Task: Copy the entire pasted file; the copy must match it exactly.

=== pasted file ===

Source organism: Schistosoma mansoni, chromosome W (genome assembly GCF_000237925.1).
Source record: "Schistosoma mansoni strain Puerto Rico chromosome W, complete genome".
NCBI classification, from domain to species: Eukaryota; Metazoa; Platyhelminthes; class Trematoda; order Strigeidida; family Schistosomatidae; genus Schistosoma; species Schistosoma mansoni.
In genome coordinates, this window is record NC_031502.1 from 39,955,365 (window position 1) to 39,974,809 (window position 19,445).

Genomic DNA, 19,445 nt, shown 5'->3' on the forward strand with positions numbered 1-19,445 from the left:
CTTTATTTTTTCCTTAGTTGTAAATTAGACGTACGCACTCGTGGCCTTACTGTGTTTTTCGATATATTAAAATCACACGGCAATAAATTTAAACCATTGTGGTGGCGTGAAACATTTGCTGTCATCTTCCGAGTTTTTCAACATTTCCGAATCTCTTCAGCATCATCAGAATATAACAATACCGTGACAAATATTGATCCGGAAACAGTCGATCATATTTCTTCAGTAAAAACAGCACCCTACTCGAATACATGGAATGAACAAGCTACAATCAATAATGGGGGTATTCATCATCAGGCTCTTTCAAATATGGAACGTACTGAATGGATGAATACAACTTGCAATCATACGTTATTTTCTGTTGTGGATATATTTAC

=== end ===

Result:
Source organism: Schistosoma mansoni, chromosome W (genome assembly GCF_000237925.1).
Source record: "Schistosoma mansoni strain Puerto Rico chromosome W, complete genome".
NCBI classification, from domain to species: Eukaryota; Metazoa; Platyhelminthes; class Trematoda; order Strigeidida; family Schistosomatidae; genus Schistosoma; species Schistosoma mansoni.
In genome coordinates, this window is record NC_031502.1 from 39,955,365 (window position 1) to 39,974,809 (window position 19,445).

Genomic DNA, 19,445 nt, shown 5'->3' on the forward strand with positions numbered 1-19,445 from the left:
CTTTATTTTTTCCTTAGTTGTAAATTAGACGTACGCACTCGTGGCCTTACTGTGTTTTTCGATATATTAAAATCACACGGCAATAAATTTAAACCATTGTGGTGGCGTGAAACATTTGCTGTCATCTTCCGAGTTTTTCAACATTTCCGAATCTCTTCAGCATCATCAGAATATAACAATACCGTGACAAATATTGATCCGGAAACAGTCGATCATATTTCTTCAGTAAAAACAGCACCCTACTCGAATACATGGAATGAACAAGCTACAATCAATAATGGGGGTATTCATCATCAGGCTCTTTCAAATATGGAACGTACTGAATGGATGAATACAACTTGCAATCATACGTTATTTTCTGTTGTGGATATATTTAC